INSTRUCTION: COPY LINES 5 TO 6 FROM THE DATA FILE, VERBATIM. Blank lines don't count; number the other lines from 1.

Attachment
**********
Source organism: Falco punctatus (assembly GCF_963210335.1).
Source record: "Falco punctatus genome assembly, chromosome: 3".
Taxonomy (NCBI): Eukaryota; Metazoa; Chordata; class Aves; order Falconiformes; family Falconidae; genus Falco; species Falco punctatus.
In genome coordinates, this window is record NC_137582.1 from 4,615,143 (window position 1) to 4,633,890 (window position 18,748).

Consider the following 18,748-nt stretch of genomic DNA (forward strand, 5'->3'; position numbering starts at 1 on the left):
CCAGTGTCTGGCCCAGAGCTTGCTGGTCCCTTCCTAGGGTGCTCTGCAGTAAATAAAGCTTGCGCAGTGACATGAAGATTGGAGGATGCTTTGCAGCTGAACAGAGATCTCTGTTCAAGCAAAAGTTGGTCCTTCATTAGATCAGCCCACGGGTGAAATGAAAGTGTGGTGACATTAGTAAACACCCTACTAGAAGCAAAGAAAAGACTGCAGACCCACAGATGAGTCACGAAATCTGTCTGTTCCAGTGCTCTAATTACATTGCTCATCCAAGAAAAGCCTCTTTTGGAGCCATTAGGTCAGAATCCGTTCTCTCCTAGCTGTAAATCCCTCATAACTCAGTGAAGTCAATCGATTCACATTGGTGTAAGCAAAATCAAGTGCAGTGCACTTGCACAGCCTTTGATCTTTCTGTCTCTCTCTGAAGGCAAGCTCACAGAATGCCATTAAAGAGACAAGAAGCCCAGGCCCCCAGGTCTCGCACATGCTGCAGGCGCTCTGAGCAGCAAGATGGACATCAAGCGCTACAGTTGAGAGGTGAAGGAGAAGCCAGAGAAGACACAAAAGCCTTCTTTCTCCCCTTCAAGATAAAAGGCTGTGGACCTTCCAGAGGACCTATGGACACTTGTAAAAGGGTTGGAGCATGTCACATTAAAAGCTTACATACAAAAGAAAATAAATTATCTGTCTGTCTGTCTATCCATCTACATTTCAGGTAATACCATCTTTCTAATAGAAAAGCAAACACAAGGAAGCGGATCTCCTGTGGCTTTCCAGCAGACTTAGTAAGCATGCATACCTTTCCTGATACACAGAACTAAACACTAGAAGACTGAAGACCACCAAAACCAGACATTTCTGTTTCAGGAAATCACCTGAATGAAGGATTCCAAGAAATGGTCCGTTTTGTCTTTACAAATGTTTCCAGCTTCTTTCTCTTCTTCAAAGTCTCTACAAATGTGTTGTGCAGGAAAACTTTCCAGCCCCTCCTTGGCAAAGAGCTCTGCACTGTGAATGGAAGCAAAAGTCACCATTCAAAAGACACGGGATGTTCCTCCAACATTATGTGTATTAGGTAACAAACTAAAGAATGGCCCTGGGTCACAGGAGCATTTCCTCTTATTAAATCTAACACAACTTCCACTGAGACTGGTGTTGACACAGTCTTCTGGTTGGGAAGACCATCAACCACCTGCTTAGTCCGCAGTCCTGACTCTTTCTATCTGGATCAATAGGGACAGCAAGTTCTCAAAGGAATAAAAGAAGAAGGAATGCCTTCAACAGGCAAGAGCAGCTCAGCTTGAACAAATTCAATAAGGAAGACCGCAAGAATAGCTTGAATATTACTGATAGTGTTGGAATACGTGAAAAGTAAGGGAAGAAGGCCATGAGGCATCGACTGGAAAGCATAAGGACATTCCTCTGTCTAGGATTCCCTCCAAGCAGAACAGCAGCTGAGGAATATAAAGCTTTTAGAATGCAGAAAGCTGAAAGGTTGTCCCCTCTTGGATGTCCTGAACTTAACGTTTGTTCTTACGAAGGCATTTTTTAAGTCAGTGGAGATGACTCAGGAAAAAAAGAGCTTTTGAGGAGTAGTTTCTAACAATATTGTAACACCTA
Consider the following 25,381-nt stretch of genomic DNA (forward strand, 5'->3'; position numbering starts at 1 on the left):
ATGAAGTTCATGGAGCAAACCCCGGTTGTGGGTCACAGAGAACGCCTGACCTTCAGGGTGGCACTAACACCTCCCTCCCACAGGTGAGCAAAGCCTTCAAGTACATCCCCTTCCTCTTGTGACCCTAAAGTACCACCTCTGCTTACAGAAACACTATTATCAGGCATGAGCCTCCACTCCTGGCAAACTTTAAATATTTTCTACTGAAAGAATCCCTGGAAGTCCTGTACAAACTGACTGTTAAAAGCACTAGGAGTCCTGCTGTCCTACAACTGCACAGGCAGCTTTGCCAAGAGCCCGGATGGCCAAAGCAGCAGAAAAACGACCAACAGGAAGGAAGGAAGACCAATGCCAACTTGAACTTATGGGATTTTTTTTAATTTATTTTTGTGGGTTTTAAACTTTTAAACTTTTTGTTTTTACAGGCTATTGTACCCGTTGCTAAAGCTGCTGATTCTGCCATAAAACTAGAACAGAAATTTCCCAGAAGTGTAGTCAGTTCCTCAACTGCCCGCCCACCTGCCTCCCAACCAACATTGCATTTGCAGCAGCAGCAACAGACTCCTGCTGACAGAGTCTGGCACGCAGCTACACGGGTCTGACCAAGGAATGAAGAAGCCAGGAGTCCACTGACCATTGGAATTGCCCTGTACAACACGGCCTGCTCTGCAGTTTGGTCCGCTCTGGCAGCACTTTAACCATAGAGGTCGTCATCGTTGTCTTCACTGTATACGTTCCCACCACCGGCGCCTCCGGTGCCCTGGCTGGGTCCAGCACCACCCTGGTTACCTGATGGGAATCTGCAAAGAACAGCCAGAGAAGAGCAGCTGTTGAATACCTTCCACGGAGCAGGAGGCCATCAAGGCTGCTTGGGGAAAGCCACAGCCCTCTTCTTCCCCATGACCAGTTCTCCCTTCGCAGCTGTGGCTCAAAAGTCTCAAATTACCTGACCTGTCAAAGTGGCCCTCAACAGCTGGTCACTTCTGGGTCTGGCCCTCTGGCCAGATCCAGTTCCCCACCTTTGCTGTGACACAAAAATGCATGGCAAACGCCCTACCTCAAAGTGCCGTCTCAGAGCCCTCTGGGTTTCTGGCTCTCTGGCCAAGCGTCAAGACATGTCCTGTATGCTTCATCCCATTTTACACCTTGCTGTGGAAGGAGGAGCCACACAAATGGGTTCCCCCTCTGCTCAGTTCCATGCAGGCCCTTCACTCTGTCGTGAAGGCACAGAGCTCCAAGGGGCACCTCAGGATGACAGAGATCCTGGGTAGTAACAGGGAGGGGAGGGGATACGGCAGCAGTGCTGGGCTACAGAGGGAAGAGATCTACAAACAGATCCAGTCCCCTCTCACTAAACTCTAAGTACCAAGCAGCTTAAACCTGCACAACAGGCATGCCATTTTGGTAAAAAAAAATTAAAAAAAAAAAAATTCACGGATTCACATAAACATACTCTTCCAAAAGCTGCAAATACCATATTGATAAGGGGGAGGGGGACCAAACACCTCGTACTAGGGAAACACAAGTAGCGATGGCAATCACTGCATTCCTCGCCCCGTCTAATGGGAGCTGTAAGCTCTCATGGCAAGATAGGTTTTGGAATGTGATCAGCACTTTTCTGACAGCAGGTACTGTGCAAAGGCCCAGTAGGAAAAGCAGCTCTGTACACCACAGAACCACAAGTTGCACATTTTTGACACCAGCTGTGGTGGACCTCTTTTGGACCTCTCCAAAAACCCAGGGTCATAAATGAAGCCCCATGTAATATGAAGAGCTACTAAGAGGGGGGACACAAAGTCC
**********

Consider the following 18,748-nt stretch of genomic DNA (forward strand, 5'->3'; position numbering starts at 1 on the left):
CCAGTGTCTGGCCCAGAGCTTGCTGGTCCCTTCCTAGGGTGCTCTGCAGTAAATAAAGCTTGCGCAGTGACATGAAGATTGGAGGATGCTTTGCAGCTGAACAGAGATCTCTGTTCAAGCAAAAGTTGGTCCTTCATTAGATCAGCCCACGGGTGAAATGAAAGTGTGGTGACATTAGTAAACACCCTACTAGAAGCAAAGAAAAGACTGCAGACCCACAGATGAGTCACGAAATCTGTCTGTTCCAGTGCTCTAATTACATTGCTCATCCAAGAAAAGCCTCTTTTGGAGCCATTAGGTCAGAATCCGTTCTCTCCTAGCTGTAAATCCCTCATAACTCAGTGAAGTCAATCGATTCACATTGGTGTAAGCAAAATCAAGTGCAGTGCACTTGCACAGCCTTTGATCTTTCTGTCTCTCTCTGAAGGCAAGCTCACAGAATGCCATTAAAGAGACAAGAAGCCCAGGCCCCCAGGTCTCGCACATGCTGCAGGCGCTCTGAGCAGCAAGATGGACATCAAGCGCTACAGTTGAGAGGTGAAGGAGAAGCCAGAGAAGACACAAAAGCCTTCTTTCTCCCCTTCAAGATAAAAGGCTGTGGACCTTCCAGAGGACCTATGGACACTTGTAAAAGGGTTGGAGCATGTCACATTAAAAGCTTACATACAAAAGAAAATAAATTATCTGTCTGTCTGTCTATCCATCTACATTTCAGGTAATACCATCTTTCTAATAGAAAAGCAAACACAAGGAAGCGGATCTCCTGTGGCTTTCCAGCAGACTTAGTAAGCATGCATACCTTTCCTGATACACAGAACTAAACACTAGAAGACTGAAGACCACCAAAACCAGACATTTCTGTTTCAGGAAATCACCTGAATGAAGGATTCCAAGAAATGGTCCGTTTTGTCTTTACAAATGTTTCCAGCTTCTTTCTCTTCTTCAAAGTCTCTACAAATGTGTTGTGCAGGAAAACTTTCCAGCCCCTCCTTGGCAAAGAGCTCTGCACTGTGAATGGAAGCAAAAGTCACCATTCAAAAGACACGGGATGTTCCTCCAACATTATGTGTATTAGGTAACAAACTAAAGAATGGCCCTGGGTCACAGGAGCATTTCCTCTTATTAAATCTAACACAACTTCCACTGAGACTGGTGTTGACACAGTCTTCTGGTTGGGAAGACCATCAACCACCTGCTTAGTCCGCAGTCCTGACTCTTTCTATCTGGATCAATAGGGACAGCAAGTTCTCAAAGGAATAAAAGAAGAAGGAATGCCTTCAACAGGCAAGAGCAGCTCAGCTTGAACAAATTCAATAAGGAAGACCGCAAGAATAGCTTGAATATTACTGATAGTGTTGGAATACGTGAAAAGTAAGGGAAGAAGGCCATGAGGCATCGACTGGAAAGCATAAGGACATTCCTCTGTCTAGGATTCCCTCCAAGCAGAACAGCAGCTGAGGAATATAAAGCTTTTAGAATGCAGAAAGCTGAAAGGTTGTCCCCTCTTGGATGTCCTGAACTTAACGTTTGTTCTTACGAAGGCATTTTTTAAGTCAGTGGAGATGACTCAGGAAAAAAAGAGCTTTTGAGGAGTAGTTTCTAACAATATTGTAACACCTA